Jonelle Sills
Canadian soprano Jonelle Sills.

As Canada’s artists ready themselves for far-reaching cancellations in the 2020-21 opera season, Opera Canada is checking in. What is the ripple effect of an opera-free season? How many Canadians will call themselves professional artists in a year’s time? How bad has it gotten for freelancing individuals? And are there silver linings? We look for answers in our new series of Q&As, “What’s next?” Next up is Toronto-based soprano, Jonelle Sills.

What do the recent announcements of cancelled 2020/21 opera seasons mean for your professional future?

“Currently, for my professional future the announcement of cancelled 2020/21 seasons has postponed scheduled contracts. Also as an emerging artist that still auditions frequently, I feel like I have had to re-route where and how I look for opportunities.

“With the cancellation and postponement of the 2020/21 seasons, it has given me the opportunity to re-evaluate what I want. Nothing is ever guaranteed in an opera career, and I knew this even before the pandemic. I have fallen sometimes into the narrative that my goals as a singer need to be associated with an institution or company. As I saw the news of everything shutting down to stop the spread of COVID-19, it reminded me that moving forward my goals need to be rooted in something more. In many training institutions we are fed this narrative: ‘Work really hard and one day you can sing at (insert famous opera company here).’ But they’re all closed now…do I stop singing? For me the answer is no.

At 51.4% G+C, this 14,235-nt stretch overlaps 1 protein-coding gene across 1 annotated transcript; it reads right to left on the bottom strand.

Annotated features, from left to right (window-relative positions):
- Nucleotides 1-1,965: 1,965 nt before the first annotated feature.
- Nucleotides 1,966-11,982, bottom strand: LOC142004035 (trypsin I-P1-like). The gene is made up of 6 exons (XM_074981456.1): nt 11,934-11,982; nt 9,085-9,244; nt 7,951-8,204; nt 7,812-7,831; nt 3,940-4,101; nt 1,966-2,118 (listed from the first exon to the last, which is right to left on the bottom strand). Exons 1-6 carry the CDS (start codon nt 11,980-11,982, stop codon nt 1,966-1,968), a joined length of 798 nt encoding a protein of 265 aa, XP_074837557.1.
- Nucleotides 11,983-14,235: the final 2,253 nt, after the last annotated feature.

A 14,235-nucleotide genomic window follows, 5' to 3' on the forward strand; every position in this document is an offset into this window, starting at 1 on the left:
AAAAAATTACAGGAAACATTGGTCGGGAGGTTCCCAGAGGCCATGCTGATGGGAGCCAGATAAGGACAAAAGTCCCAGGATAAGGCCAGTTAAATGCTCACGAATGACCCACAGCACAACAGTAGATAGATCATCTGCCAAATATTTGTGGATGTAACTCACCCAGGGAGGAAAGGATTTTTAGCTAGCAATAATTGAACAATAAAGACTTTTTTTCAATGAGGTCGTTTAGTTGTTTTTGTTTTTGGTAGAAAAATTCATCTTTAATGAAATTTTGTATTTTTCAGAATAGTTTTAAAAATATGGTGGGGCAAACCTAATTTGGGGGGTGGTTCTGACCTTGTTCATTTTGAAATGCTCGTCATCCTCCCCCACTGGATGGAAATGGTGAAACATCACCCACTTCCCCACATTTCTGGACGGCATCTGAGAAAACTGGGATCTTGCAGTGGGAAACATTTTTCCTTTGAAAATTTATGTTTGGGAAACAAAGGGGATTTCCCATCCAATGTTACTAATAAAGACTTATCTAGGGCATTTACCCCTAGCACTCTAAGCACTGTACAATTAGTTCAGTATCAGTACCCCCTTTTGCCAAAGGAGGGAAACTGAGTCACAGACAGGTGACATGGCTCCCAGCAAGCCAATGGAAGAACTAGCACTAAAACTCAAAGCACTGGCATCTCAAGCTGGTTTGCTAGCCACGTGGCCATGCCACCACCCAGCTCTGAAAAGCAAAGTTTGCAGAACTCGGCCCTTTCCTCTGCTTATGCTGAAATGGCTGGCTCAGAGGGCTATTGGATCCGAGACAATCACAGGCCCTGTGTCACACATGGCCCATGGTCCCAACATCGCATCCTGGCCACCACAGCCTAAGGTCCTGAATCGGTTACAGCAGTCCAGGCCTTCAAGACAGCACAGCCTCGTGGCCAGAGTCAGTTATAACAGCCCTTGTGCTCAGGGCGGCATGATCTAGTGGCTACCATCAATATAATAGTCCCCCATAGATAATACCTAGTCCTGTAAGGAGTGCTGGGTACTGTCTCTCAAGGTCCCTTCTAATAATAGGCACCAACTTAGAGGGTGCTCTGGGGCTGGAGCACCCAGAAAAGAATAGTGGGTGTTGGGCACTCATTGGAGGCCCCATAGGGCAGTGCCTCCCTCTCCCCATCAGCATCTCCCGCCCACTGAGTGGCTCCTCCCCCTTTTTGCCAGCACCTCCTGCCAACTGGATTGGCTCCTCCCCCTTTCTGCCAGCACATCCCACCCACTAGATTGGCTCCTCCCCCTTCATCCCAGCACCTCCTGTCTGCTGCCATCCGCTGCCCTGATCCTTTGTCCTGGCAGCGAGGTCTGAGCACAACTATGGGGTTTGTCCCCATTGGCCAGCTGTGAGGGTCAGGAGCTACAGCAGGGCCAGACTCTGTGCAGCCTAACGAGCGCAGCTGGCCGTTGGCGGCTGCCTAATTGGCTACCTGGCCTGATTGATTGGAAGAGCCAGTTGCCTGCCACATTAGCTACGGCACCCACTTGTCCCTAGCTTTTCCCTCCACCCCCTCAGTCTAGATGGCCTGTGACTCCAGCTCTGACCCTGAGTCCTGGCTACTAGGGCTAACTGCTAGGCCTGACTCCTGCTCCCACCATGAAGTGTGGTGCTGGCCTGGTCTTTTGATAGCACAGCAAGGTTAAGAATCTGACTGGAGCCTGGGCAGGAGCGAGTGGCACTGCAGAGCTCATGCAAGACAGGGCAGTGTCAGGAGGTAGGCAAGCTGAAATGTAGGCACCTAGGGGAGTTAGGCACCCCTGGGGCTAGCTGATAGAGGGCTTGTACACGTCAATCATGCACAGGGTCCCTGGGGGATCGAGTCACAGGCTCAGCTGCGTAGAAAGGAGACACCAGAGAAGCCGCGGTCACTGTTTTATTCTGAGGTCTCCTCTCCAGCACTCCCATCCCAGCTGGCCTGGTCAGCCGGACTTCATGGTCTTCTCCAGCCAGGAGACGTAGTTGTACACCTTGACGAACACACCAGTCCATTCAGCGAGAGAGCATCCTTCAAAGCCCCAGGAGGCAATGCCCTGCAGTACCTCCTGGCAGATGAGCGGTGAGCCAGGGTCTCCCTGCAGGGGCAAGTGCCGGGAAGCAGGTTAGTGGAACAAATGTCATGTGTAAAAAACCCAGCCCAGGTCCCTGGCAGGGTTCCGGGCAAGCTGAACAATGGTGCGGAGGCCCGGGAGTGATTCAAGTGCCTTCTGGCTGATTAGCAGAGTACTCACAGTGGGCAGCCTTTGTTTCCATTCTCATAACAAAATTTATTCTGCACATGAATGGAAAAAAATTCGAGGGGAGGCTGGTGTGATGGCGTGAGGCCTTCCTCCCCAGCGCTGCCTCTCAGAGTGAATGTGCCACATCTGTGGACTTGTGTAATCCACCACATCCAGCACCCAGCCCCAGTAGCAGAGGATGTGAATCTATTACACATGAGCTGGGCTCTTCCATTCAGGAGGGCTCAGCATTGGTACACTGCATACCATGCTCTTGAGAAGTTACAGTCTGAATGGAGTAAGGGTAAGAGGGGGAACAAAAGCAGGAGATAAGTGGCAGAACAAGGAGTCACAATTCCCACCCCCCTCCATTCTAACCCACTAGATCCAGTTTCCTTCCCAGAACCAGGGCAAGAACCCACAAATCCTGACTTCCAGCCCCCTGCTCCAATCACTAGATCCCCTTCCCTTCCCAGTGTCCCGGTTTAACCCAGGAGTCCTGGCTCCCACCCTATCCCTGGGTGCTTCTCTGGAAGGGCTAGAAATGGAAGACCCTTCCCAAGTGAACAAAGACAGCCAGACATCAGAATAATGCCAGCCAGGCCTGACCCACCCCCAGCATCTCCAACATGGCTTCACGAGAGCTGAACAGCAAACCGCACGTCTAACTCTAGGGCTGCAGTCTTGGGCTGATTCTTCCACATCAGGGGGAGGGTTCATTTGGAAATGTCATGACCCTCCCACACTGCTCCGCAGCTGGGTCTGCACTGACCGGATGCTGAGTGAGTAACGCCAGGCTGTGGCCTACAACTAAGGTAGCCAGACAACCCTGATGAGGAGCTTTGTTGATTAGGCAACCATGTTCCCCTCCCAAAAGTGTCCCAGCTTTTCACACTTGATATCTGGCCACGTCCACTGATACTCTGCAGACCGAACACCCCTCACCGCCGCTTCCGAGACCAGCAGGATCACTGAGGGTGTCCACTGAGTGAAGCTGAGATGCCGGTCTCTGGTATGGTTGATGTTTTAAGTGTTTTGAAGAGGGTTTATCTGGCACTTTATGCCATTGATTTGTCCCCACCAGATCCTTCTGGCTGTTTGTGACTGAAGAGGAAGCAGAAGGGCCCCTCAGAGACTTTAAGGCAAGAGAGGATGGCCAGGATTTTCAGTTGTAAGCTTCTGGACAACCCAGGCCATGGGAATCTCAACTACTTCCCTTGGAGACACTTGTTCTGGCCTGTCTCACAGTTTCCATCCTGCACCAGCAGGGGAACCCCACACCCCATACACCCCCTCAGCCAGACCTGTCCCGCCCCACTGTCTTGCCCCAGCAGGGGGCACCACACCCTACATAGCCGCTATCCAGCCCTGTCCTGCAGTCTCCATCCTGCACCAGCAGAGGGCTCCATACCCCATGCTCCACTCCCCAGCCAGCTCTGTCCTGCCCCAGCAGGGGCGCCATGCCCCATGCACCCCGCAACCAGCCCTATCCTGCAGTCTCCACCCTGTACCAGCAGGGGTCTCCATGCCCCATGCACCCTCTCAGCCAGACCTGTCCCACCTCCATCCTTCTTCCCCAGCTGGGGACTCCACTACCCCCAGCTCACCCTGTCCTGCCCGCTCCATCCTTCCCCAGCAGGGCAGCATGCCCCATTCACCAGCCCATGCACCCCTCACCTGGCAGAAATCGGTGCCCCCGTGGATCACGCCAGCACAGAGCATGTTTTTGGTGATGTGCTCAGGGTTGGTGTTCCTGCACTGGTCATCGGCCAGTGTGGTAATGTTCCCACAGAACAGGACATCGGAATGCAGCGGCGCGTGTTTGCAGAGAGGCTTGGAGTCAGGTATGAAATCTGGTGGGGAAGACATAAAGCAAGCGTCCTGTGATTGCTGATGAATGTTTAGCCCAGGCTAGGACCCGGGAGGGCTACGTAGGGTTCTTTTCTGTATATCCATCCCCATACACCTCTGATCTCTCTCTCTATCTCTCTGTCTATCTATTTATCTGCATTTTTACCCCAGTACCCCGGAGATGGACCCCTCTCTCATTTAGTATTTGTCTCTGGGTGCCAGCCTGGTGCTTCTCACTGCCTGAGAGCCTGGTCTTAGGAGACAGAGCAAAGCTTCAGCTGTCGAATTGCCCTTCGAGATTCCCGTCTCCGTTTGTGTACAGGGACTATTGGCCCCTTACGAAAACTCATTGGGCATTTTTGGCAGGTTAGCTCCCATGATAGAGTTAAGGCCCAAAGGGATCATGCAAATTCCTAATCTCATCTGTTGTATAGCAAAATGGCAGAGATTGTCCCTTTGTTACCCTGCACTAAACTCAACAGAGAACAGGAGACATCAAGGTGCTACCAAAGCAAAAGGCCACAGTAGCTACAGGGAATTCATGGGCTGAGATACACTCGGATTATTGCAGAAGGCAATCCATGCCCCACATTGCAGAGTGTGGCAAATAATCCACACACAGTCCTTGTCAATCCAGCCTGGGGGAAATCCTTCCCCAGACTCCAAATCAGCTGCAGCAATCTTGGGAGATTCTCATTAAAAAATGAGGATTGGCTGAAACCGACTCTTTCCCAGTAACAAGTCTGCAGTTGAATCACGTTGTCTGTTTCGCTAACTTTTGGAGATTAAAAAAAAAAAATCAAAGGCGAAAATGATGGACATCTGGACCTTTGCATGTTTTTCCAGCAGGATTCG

“The pandemic has reminded me that there has to be a bigger purpose for my singing. I am shifting to centre my goals around my community, my faith and my family. They don’t pay as much, but they definitely give me the strength and hope to keep singing until the institutions that we love open again.”

How much time have you spent considering a new career?

“None. Since I graduated from grad school I have been juggling multiple careers. Depending on my schedule I ebb and flow between the two (or three). As most contracts have been cancelled or postponed I have flowed into spending more time in other areas of interest. I am a certified teacher and I teach ESL (English as a Second Language). It’s something I love and with this extra time I am looking at how I can teach more. When singing opportunities open up again I’ll teach less. In whatever capacity I still want to continue to pursue and grow my career as a singer and teacher.”

What plans, singing or otherwise, do you have for the coming season?

“Recently, I participated in my first live performance since the physical distancing started with Jamii Esplanade and Canadian Stage to celebrate Multicultural Day. Jamii (Swahili for ‘community’) is an arts organization with the desire to build community in the Esplanade area.

“For Multicultural Day they presented ‘The Stories the Wind Carries’, an exhibition of multi-layered portraits of members in the community. Myself and Jeremiah Sparks (composer and actor) composed a song two days before the performance based off of one of the portraits. I will be working with them again on the same project on July 17th, 18th, 24th and 25th. I will continue to have lessons with my teacher and slowly learn some new arias.

Outside of singing I want to continue to spend quality time with the people that I love.”

Jonelle Sills

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